"Think of this model as a circle that spirals inward without a beginning or an end. There is no "better" place to be on this model. Just being on it is enough.
As a matter of fact, being is enough. Because "being" is circular, this model continually recycles, meaning that you return to where you have been before, but it spirals inward; you are never exactly in the same place as before.
You are constantly changing, and everything you perceive is seen as if for the first time with renewed eyes. Because there is no known end, there can be no goal in getting to the end. Thus, the journey is the goal. It is being on the path, not the final destination that is important.
And there is no competition because nobody is judging. Thus, then becomes the model of acceptance.
The Western Model of Doing is a paradoxical model in that most people hope to achieve goals that are not obtainable. The goals of peace and balance and inner power are found with the Far Eastern Model of Being, which is not goal-oriented. The Model of Being requires some training because it is opposite of the more-familiar Doing Model.
This Far Eastern model, however, does not need to be the only model in your life.
You can use the Western Doing Model for some areas of your life, such as education and career advancement, and use the Being Model for the other aspects of your life. One warning: A certain amount of trust and a small leap of faith are required to jump off the Doing Model and experience the other.
Remember, you can always jump back. You can always choose to go back to what you know. But first, please ask yourself if it worked for you. Do you know what you need to know to stop the craziness?
If the answer is no, take the leap. If you have questions about a personal situation, send them to firstname.lastname@example.org and I will be glad to answer them briefly on an intuitive level or visit Dyanne Yellowlight's Web site at www.spiritualitybeyond.com.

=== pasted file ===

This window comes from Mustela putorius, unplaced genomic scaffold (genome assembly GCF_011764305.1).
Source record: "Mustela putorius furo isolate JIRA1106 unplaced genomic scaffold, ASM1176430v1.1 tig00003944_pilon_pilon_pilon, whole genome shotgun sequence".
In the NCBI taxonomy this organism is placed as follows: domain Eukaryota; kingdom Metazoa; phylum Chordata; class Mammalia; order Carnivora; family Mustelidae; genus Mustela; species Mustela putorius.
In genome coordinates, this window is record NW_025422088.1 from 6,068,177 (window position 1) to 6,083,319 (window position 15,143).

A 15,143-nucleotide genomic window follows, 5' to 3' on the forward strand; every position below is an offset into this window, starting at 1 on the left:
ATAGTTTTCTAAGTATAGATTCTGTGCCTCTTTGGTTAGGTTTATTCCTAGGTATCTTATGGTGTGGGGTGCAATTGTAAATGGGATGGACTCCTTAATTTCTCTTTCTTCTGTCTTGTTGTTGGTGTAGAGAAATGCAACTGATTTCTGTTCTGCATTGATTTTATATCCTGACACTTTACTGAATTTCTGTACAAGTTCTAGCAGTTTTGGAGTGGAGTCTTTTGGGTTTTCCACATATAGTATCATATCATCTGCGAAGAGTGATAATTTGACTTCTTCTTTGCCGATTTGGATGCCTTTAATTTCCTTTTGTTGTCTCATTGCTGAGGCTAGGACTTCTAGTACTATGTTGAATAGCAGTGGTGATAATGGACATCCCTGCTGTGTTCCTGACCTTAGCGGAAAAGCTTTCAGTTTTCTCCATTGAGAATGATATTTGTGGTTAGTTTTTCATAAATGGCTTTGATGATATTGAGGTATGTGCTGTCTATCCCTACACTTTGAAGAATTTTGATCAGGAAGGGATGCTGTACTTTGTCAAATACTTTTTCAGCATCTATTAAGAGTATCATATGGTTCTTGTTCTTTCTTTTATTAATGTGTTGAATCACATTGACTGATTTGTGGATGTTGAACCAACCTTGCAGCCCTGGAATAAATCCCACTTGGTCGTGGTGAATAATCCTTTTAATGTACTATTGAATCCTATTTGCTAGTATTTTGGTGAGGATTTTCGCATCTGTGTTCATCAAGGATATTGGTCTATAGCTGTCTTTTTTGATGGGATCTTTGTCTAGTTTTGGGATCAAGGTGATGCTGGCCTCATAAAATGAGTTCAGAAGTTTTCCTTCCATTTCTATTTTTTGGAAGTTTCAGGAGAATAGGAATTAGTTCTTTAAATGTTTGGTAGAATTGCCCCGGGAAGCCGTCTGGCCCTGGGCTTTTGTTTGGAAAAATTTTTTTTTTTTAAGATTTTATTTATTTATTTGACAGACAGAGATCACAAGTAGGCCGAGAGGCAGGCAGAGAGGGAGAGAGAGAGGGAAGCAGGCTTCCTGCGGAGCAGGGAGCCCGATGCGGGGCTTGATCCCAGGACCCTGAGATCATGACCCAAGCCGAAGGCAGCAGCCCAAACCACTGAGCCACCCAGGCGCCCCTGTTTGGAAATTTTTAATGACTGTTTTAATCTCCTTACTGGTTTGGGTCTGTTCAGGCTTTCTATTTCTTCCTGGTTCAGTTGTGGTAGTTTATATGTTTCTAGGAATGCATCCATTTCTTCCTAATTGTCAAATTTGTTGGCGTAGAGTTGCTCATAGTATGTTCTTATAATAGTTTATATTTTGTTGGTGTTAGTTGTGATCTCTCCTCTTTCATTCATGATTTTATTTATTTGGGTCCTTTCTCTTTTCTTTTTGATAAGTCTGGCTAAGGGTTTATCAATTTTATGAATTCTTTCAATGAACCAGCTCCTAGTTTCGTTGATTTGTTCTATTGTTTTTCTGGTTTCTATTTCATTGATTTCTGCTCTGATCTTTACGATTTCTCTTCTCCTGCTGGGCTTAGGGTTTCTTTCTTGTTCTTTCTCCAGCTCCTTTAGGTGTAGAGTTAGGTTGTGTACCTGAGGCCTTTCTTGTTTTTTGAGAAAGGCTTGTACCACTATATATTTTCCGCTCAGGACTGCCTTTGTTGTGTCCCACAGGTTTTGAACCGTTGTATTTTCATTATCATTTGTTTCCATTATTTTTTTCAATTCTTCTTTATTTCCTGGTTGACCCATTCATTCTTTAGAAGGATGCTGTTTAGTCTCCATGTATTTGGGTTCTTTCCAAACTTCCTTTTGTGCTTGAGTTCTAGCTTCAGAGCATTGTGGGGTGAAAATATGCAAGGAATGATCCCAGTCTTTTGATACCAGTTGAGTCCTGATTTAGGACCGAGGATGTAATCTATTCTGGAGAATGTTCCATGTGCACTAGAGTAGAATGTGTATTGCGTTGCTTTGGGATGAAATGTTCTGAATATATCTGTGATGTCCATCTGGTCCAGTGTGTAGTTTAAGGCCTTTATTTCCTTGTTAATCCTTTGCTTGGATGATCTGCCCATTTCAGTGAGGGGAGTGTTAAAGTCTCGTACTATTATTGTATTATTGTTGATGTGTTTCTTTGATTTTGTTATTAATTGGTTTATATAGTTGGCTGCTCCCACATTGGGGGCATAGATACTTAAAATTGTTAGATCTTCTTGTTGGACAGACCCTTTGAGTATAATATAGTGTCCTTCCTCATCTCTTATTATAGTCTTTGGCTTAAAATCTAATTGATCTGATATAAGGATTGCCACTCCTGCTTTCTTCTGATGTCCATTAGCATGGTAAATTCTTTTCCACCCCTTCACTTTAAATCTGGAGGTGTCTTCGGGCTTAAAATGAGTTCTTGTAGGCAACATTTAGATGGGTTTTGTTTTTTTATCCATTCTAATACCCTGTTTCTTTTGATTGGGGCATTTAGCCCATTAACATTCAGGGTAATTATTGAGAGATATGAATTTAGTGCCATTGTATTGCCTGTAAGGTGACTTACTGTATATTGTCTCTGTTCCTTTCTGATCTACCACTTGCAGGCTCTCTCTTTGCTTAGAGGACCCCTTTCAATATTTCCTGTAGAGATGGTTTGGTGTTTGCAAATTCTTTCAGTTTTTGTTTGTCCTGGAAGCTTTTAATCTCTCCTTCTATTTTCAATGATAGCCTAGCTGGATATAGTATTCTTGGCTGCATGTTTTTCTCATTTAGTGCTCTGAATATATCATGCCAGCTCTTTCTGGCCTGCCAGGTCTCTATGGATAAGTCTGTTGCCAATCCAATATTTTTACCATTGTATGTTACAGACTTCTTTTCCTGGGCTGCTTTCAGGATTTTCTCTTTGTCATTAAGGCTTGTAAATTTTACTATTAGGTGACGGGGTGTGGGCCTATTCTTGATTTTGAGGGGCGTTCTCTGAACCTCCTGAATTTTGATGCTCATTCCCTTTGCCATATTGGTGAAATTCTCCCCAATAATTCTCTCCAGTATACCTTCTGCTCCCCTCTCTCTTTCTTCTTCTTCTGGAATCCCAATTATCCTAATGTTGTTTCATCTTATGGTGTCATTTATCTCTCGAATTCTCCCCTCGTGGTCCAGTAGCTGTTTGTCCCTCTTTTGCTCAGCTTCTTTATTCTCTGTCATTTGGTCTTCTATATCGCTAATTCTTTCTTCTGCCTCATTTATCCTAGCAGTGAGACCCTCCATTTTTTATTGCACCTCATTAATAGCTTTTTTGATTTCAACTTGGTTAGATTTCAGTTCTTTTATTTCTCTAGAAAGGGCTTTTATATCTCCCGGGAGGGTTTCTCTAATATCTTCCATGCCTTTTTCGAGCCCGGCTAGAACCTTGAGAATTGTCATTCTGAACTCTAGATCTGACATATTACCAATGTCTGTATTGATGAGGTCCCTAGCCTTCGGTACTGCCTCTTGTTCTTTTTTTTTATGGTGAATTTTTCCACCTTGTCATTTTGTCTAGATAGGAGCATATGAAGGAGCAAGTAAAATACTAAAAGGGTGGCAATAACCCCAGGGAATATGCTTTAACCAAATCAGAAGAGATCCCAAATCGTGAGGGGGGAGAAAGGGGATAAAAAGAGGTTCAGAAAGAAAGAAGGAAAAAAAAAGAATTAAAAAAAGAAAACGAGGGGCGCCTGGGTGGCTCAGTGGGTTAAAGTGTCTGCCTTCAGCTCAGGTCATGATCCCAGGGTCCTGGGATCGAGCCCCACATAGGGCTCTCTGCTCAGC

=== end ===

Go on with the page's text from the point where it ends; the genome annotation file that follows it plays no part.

Year of the Dog
Cori Richman and Blue, her labrador-rottweiler mix, host a gallery opening Saturday, May 27 at Blue's Gallery in Pine to celebrate Year of the Dog - 2006 on the Chinese Zodiac.
"This is a dog-friendly place," Richman said. "It's an opening and dogs are invited. I urge everyone to bring their puppies. "Blue's Gallery, a long, wooden chartreuse building accented with lemon-yellow paint, holds an eclectic collection of Richman's paintings - colorful, plasmid images of pets, and even a few people, painted on pine boxes instead of canvas.
And she accepts commissions, priced affordably for every budget.
"I don't have one style," Richman said. "I will not do anything conventional. It all comes from feeling and each painting I do is different."
Pieces by renowned glass artist Richard Altman, and painters Adam Thomas and Karen Wells complete Richman's collection.
After graduating from Los Angeles Trade-Tech College, Richman, a Southern California native, embarked on a creative career. Back then, during the 1970s and 1980s, Hollywood sparkled with New Wave energy.
"I became a sign painter, which I loved," Richman said. "I didn't do any fine art. I did graphic art. I don't like to do generic stuff.
"Seven years ago, Richman packed up her bags and moved to the Sonoran Desert of Arizona, first to Tempe, and then to a cabin in Pine. Richman opened Blue's Gallery in fall 2005, inspired by the big, black dog she adopted as a puppy more than two years ago.
"It was love at first sight," Richman said. "I don't think the gallery would have happened without Blue. It had to be about her."
Blue and Richman welcome pet lovers, art enthusiasts and neighbors to the Year of the Dog gallery opening, Saturday, May 27 from 6 p.m. to 9 p.m. at Blue's Gallery, Highway 87, Pine. For more information, contact Richman at (928) 476-5600 or visit www.bluesgalleryonline.com.